How The Flash Season 3 Will Change 'Flashpoint' Comic's Story

The Flash season 3 set photos reveal villain

It's not easy being The Flash. And for Barry Allen in particular, his life in the history of DC Comics has been marked with as many defeats and sacrifices as victories. First, he died saving the universe during "Crisis on Infinite Earths" - and then stayed dead for decades, until he emerged to protect the world once again in "Infinite Crisis," "Final Crisis"... the list goes on and on. But when Barry finally returned to mainline DC continuity, it was all leading to one universe-changing event: Flashpoint.

Those who read the comic, or enjoyed the animated version told in Justice League: Flashpoint Paradox will know the cost of Barry Allen finally deciding to use his powers of time travel in the one way he swore he never would: to return to the night of his mother's death, and prevent it - in the process, undoing the world that had taken shape as a result. Things only got worse from there, which means the minds behind The CW's version of the hero making the same decision in just the third season may be their bravest move yet - or their most foolish.

Obviously, all evidence to this point suggests it's the former, since the team's willingness to go straight to the comic book hero's richest stories, instead of holding back their trump cards has only proven to be a success (Reverse Flash, Zoom, a play on "Crisis" and the Speed Force). And the first trailer for season 3 shows they're staying true to their season 2 cliffhanger, showing how the life of Nora, Henry, and Barry Allen being preserved sent the world into strange new places. Just... don't expect them to be the same ones from the comic.

Justice-League-The-Flashpoint-Paradox promo image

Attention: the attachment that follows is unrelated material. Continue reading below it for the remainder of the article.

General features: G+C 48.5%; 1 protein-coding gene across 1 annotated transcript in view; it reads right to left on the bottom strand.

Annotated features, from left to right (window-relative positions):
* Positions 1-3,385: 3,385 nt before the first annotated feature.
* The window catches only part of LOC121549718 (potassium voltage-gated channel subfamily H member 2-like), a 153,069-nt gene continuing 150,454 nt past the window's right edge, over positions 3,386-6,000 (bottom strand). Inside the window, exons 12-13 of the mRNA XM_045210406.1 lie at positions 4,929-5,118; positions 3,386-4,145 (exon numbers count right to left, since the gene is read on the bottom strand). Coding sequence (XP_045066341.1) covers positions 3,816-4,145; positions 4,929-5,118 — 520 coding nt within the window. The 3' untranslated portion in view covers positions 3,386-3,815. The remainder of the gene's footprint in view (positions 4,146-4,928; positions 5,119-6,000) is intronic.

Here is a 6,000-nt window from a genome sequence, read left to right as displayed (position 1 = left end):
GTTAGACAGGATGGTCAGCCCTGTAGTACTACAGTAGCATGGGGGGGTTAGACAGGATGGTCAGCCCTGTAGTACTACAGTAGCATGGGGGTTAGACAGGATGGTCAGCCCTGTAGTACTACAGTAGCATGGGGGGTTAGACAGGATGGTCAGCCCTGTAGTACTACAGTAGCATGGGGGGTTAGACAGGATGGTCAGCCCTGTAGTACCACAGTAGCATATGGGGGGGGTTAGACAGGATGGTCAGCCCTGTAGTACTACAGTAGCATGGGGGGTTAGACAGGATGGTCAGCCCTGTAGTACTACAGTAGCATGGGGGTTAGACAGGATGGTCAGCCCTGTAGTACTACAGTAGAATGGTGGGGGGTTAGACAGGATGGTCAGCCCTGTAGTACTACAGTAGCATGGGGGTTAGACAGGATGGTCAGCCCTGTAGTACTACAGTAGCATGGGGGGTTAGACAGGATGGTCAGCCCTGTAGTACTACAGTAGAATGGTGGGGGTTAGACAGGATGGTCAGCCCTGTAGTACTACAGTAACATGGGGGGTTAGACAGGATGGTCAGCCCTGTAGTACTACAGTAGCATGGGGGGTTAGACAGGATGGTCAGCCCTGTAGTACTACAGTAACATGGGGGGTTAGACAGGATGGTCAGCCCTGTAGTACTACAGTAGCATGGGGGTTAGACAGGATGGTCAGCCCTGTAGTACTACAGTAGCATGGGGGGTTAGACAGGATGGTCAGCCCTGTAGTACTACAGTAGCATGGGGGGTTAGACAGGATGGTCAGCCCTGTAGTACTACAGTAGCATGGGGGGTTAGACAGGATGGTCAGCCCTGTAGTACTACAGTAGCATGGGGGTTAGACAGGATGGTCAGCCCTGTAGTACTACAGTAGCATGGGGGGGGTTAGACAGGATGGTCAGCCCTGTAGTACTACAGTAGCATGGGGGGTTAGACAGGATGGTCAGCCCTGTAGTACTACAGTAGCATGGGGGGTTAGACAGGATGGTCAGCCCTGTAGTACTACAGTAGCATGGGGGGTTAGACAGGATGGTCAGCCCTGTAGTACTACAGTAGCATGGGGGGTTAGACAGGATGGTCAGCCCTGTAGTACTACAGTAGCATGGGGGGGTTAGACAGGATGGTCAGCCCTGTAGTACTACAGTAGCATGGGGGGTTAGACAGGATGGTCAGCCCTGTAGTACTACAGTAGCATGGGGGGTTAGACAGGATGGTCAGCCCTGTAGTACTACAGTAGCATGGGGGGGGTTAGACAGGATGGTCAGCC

When we spoke with the cast and crew about the upcoming season at San Diego Comic-Con 2016, the word on everyone's lips was obviously 'Flashpoint.' And as fans would hope to hear from the star of the series, Grant Gustin told us that Barry's meddling with the universe is a story he's been familiar with from the very start of his own superhero career. And that also means he's already aware of the biggest issue with adapting the story to the small screen:

"We can try to talk about Flashpoint, yeah. I'll tiptoe around stuff. It's different. It's its own thing. When I was cast last... God, it's been almost three years now, one of the first things I did was watch Flashpoint Paradox, because it was... everyone talks about it. I loved it. But obviously we're not going to have Batman, we're not going to have Superman or Wonder Woman, and that's kind of like... everything that happens in Flashpoint Paradox."

Gustin isn't exaggerating, either: because as much as 'Flashpoint' may be a story about The Flash, once you start breaking down the event's biggest points it becomes clear that Barry is merely the observer. The real meat of the event, which gave it meaning at all, is the chaos the world descended into - and the role that former heroes and villains played in it. After all, Barry is the only thing that hasn't changed... which means the marquee-level supporting characters or twists that actually make Flashpoint Flashpoint are missing from The CW's universe.